Zeta Phi Beta Sorority event Thursday discusses cultural appropriation


Katja Benz, Campus Reporter

Eastern’s chapter of Zeta Phi Beta Sorority, Inc. held an event titled “Everyone Wants To Be Black Until It’s Time to be Black”: Cultural Appropriation on Feb. 3 via Zoom.

The event featured discussions about cultural appropriation as well as how cultural appropriation affects the black community.

Nia DeRamus, a junior majoring in English education and president of Zeta Phi Beta Sorority, Inc., hosted the event. 

DeRamus said that the event helped black students speak out against cultural appropriation.

“Today’s event allows African Americans to speak their mind on some of the issues of Cultural Appropriation as well as how to appreciate our culture,” DeRamus said.

The presentation showed different forms of cultural appropriation towards the Black community.

“Cultural Appropriation is taking from a different culture and applying it to yourself without asking for permission,” DeRamus said. “This can often be seen in colloquiums, fashion and hair.”

Cherish Crosby, a junior mass communications major and treasurer for Zeta Phi Beta Sorority, Inc., attended the event. Crosby enjoyed seeing young people at the event.

“Today’s event was eye-opening,” Crosby said. “I got to see young women like me show passion about their culture and how the world we live in affects all of us.”

Despite the event being eye opening, DeRamus thinks that white people may not think that cultural appropriation is disrespectful.

“Often people do not think about the disrespect and offense that comes from using someone else’s culture,” DeRamus said.

Crosby also thinks that some non-African Americans may use African Americans as a form of Google. Crosby said that people should do their own research.

“People don’t consider that African Americans aren’t google for non-African American people,” Crosby said. We don’t have to answer questions that you can google on the internet or that people should have common sense about.”

DeRamus thinks there may be elements of lacking appreciation of different cultures.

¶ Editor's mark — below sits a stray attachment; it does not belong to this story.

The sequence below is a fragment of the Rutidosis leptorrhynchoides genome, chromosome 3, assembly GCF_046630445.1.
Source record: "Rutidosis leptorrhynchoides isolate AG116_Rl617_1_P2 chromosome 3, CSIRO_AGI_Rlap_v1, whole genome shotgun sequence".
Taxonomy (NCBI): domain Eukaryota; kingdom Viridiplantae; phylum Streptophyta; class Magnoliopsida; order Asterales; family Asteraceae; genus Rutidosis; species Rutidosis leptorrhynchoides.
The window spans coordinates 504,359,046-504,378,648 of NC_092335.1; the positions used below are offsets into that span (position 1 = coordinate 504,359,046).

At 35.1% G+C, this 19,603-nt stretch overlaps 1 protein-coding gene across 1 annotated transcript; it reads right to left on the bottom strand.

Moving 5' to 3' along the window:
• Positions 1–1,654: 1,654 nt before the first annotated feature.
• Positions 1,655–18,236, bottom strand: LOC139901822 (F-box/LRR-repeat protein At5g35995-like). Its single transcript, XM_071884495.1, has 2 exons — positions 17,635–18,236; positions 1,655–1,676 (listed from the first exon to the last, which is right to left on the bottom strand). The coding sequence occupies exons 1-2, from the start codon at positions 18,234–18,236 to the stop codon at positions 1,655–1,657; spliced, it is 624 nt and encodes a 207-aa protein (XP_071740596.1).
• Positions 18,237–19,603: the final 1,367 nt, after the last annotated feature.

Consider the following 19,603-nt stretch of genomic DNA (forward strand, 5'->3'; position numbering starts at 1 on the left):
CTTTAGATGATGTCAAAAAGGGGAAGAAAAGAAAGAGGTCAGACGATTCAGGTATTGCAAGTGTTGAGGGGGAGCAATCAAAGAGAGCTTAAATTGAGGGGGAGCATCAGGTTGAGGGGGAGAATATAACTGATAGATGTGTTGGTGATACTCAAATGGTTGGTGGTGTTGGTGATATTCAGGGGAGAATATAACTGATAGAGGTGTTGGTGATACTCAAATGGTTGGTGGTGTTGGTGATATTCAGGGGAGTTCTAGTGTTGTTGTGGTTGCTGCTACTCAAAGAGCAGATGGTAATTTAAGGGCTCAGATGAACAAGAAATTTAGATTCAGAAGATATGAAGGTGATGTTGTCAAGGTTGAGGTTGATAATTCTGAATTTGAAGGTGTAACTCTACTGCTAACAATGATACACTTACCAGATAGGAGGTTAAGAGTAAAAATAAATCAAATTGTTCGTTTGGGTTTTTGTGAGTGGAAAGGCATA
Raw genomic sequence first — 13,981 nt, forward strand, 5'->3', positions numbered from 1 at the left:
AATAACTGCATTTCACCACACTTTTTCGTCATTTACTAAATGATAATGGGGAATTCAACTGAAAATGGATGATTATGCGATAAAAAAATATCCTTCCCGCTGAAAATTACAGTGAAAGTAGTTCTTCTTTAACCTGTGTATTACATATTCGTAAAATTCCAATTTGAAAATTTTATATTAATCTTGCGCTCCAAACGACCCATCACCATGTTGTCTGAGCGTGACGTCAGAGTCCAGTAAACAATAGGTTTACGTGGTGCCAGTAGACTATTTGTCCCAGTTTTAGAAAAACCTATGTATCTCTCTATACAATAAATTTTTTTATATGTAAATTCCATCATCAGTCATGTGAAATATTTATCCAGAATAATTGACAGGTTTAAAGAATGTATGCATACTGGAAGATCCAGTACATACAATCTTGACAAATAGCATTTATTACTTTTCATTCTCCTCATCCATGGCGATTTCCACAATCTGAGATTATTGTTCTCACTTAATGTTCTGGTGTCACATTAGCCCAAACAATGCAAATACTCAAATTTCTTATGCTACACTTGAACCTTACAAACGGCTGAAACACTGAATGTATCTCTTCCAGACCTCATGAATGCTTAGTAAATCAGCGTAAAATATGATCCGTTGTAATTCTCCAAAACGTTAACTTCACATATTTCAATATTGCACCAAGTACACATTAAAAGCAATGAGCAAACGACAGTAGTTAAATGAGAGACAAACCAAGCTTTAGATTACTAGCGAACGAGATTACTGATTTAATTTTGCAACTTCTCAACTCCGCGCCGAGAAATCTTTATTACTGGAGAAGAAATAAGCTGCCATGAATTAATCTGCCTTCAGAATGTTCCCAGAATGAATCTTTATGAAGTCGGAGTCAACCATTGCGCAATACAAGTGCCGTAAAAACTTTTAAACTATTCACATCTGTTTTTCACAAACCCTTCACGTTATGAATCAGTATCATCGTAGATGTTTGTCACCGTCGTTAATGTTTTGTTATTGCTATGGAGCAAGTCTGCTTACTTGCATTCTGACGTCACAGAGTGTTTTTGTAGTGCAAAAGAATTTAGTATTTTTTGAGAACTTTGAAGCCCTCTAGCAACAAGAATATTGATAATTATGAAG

“I think that it’s not the basis of incorrect perception; it’s the lack of appreciation,” DeRamus said. “Instead of having appreciation fully and honoring the culture by informing ourselves, it is often taking from the culture without remorse.”

Crosby thinks the event helped show more realistic representations.

“The topics in the presentation did not show inaccurate perceptions of Black people; they showed a misplaced perception of Black people,” Crosby said. “People who aren’t Black have an accurate perception of us, but it becomes fetishized to the point that they love our culture but don’t love us.”

Aside from attending events like this one, both DeRamus and Crosby think that it is important to attend events thrown by these groups year round.

“I think support can be simply showing up to an event and becoming aware of some of the issues that African Americans go through,” DeRamus said.

“I believe that all students should support all events that are on campus,” Crosby said. “Students shouldn’t pick and choose what events they want to go to because they might feel uncomfortable; the feeling of being uncomfortable is a gateway of understanding more about a culture that should be appreciated more.”

DeRamus hopes that people can be open-minded.

“I think togetherness starts with being open-minded to new cultures,” DeRamus said.


Katja Benz can be reached at 581-2812 or at [email protected]